The canvas or other material 11 is apertured at each of its points of attachment as depicted in FIG. 5 so that boss 70 of washer 16 fits therethrough. The points of attachment need not be restricted to the corners of the material. Thus, the material is placed into overlying relation to teeth 17 of washer 16 and washer 18 is then placed into overlying relation to said material. Post 50 is then inserted into bore 42 and the underside 21 of knob 20 bears against boss 70 of first washer 16 and the radially innermost part of second washer 18 as clearly shown in FIG. 1 and the flexible material is thereby secured against movement. When post 50 is pressed down, arcuate flanges 32 are forced into a flattened condition and the resiliency thereof provides a bias which drives washer 16 toward washer 18, i.e., lower part 40 of lock 14 is biased in the direction of arrow 80 (FIG. 1), thereby urging washer 16 in the same direction while said underside 21 of knob 20 urges second washer 18 in the opposite direction so that said first and second washer members are pressed toward one another, thereby providing a non-slip grip on the flexible material sandwiched therebetween.
To release the flexible material, knob 20 is rotated with the aid of wings 62 until flanges 32 of look 14 align with channel 34 defined by overhanging walls 28; the knob and hence the lock are then lifted as a unit. Washer 16 and hence washer 18 are lifted from step 36; washer 18 cannot be separated from washer 16 until post 50 is pulled from bore 42; such separation of post 50 from bore 42 would require the breaking of teeth 44 and the device is not intended to be broken. At no time is the material pulled on; this is in sharp and distinct contrast to the snap fasteners of the prior art.
Fastener 10 is preferably formed of elastomeric materials. Its construction is such that it may be injection molded and thus producible in large quantities at low unit cost.
This invention is clearly new and useful. Moreover, it was not obvious to those of ordinary skill in this art at the time it was made, in view of the prior art considered as a whole in accordance with the requirements of law.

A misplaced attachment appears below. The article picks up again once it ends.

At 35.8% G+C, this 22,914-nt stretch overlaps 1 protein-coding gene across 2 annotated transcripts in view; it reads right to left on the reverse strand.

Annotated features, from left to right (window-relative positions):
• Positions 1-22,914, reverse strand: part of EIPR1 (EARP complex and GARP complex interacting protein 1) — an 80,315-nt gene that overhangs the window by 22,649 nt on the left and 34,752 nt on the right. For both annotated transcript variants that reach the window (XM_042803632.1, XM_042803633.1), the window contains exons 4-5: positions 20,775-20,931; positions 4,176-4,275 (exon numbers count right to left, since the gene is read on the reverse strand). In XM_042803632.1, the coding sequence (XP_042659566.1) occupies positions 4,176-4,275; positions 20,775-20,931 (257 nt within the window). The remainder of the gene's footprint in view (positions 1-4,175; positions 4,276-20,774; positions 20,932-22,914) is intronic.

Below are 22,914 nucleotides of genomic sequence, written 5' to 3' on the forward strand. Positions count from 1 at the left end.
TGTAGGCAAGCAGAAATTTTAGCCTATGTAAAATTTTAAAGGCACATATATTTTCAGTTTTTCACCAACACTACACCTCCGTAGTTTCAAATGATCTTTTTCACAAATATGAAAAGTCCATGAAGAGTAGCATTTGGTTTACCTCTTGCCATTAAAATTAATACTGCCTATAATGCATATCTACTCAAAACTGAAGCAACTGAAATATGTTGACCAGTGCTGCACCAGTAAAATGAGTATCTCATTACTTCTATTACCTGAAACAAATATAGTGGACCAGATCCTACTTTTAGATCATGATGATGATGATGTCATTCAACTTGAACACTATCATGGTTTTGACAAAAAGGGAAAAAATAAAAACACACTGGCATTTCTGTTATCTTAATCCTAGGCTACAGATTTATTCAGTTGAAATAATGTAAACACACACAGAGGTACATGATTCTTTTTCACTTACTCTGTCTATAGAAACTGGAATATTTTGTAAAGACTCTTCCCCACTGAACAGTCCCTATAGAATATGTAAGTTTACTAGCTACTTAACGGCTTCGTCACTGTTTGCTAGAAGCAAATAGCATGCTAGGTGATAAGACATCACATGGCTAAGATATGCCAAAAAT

It will thus be seen that the objects set forth above, and those made apparent from the foregoing description, are efficiently attained and since certain changes can be made in the above description without departing from the scope of the invention, it is intended that all matters contained in the foregoing description or shown in the accompanying drawings shall be interpreted as illustrative and not in a limiting sense.
It is also to be understood that the following claims are intended to cover all of the generic and specific features of the invention herein described, and all statements of the scope of the invention which, as a matter of language, might be said to fall therebetween.
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|Citing Patent||Filing date||Publication date||Applicant||Title|
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|US8851551||Jun 12, 2013||Oct 7, 2014||Macneil Ip Llc||Vehicle floor cover retention system and device|
|US8991006||Apr 27, 2012||Mar 31, 2015||Macneil Ip Llc||Two-piece vehicle floor cover retention device|
|US9015973||Sep 19, 2013||Apr 28, 2015||PH2 Engineered Products, LLC||Display card holder assembly|
|US9052737||Feb 25, 2013||Jun 9, 2015||Motorola Solutions, Inc.||Rotary control|
|US9340136||Sep 8, 2014||May 17, 2016||Macneil Ip Llc||Two-piece vehicle floor cover retention device|
|US9340137||Sep 8, 2014||May 17, 2016||Macneil Ip Llc||Vehicle floor cover affixation system|
|U.S. Classification||24/682.1, 24/DIG.53, 24/573.11, 24/685, 411/554|
|Cooperative Classification||Y10T24/4588, Y10T24/4501, Y10T24/45895, Y10S24/53, A44B99/005|
|Mar 12, 1996||REMI||Maintenance fee reminder mailed|
|Apr 9, 1996||SULP||Surcharge for late payment|
|Apr 9, 1996||FPAY||Fee payment|
Year of fee payment: 4
|Feb 29, 2000||REMI||Maintenance fee reminder mailed|
|Aug 6, 2000||LAPS||Lapse for failure to pay maintenance fees|
|Oct 10, 2000||FP||Expired due to failure to pay maintenance fee|
Effective date: 20000804